I dream for a living.
       - Steven Spielberg

Principles of Directing

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The film director’s primary task is to interpret the screenplay and translate it visually. He is the creative mind that chooses the aesthetical and technical specifications to be implemented in his vision. To succeed in this mission, he is involved from the early stages of pre-production all the way to the final phase of post.

François Truffaut’s Day for Night (1973) is perhaps the movie that best romanticizes the job and life of a director on and outside of the set during a film production. Their amazements and frustrations are subject matters featured in Truffaut’s Academy Award-winning film.

Even though directors must oversee the several stages of production, during principal photography, everything could get exponentially hectic. Their personal lives – family, friends, and affairs – are shoved aside to pave way for the film production. Weekends and holidays too. Everything revolves around the production schedule. At daytime, they shoot. At night, they rewrite the script. During breaks, they rehearse. Lights, costumes, décor, props, camera, actors are all supervised by the director, who’s often multitasking and micromanaging all of those. Directing movies requires extensive command of the craft. It takes decades to master and centuries to forget.

 

Traits of a Director

The director must be a tyrant and a democrat, a dreamer and a realist, a rebel and a loyalist. He has to give orders and follow them. He has to demand and obey. He has to be the most snobbish and most sociable person on set. He is the manager, the judge, the president. A friend. He is all of those and much more.

During a film production, the director assumes very many roles. Besides mastering the production process and storytelling techniques, he has to be aware of cultural and political issues that surround his movie. He has to be sensible of possible implications that any elements in his picture may cause.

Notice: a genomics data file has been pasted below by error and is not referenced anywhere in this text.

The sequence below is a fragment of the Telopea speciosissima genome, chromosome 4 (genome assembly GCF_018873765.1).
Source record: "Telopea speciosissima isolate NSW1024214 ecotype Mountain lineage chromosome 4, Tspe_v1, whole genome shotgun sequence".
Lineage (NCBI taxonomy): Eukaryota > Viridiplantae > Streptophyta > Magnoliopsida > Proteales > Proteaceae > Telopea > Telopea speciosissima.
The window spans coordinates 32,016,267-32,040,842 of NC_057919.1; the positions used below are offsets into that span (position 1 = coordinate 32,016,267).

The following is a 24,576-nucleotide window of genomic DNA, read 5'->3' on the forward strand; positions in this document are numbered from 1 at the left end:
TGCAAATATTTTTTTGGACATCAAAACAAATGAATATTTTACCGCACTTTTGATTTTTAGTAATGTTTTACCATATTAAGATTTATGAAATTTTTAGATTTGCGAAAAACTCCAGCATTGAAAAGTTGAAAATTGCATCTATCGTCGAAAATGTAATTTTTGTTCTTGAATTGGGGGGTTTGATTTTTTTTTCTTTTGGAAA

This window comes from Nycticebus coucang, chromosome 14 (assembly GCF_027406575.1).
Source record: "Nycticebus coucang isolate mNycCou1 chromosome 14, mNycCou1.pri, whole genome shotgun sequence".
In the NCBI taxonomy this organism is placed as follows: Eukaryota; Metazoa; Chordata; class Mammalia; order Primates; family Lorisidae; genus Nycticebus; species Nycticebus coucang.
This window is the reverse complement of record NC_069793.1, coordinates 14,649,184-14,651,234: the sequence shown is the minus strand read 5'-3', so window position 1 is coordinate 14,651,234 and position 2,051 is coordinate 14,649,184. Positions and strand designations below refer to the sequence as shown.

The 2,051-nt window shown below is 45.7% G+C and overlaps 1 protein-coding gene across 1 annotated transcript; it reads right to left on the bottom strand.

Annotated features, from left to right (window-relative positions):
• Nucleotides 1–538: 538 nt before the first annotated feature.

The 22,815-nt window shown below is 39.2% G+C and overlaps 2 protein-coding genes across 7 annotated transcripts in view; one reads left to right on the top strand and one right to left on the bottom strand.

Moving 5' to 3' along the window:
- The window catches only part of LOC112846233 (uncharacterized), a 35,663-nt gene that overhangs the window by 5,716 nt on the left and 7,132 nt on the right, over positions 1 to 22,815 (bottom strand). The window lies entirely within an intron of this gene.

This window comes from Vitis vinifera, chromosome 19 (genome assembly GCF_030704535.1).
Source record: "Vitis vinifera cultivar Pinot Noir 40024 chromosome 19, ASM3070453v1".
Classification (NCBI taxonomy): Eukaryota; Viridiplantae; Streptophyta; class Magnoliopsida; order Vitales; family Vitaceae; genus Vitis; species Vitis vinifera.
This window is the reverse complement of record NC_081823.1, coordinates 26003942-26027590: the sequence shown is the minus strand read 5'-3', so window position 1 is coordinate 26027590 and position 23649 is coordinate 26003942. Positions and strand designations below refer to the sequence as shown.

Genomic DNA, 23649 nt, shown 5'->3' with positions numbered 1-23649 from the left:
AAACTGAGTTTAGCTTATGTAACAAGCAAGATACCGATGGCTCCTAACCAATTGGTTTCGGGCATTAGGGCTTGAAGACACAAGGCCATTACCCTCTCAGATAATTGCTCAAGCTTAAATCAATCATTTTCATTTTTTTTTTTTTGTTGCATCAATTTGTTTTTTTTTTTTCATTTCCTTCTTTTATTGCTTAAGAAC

Well-rounded, the director must know, for instance, that the color red means danger and emergency in America, whereas in China it connotes courage, loyalty, honor, success, fortune, fertility, and happiness.

In the exceptional example of Psycho (1960), Alfred Hitchcock foresaw the encroaching revolution of the 1960s and took advantage of it. Being entrepreneurial, he purchased the rights to the novel of same title and even bought copies to obscure the ending. Hitchcock was so sure that the picture would be a hit that he even deferred his director’s salary in order to get some support by the studios. By noticing the approaching revolution, he knew he could have Janet Leigh in her underwear in the bedroom and naked in the shower. The picture became the highest grossing film of Hitchcock's career, a box office triumph, earning $11,200,000.

 

Training

The essential training to be a film director usually begins at a very early age, watching movies. Aside from the very first ones, all great filmmakers were once kids enamored with moving pictures. Not just a hobby but a full-time love affair. As the kids grew up, they refined their vision and hearing to scrutinize the components inherent to the movies they watched. They observed camerawork, editing, acting, score… everything.

The next step would be actual hands on a film camera and shooting. Decades ago, making short movies with friends and learning the necessary skills by trial and error were considered a valuable method to become a filmmaker. But times have changed. The competition is much bigger now, and digital has ruined many youngsters.

With a generation that grows up watching YouTube, the discernment between good and awful is shattered by a criterion that values number of hits over technical excellence. Shaky cameras, trite stories, squeaky voices, and porch lighting are among the many problems caused by the preponderance of digital cameras.

Nowadays, attending a film school is a wise option to become a filmmaker. There, students will have keen insight on all the levels of production and the many professionals involved to make a movie, plus the chance to make friends that share the same passion. Networking.

 

Related readings:

Lessons on Screenwriting:

Lessons on Cinamatography:

 

 

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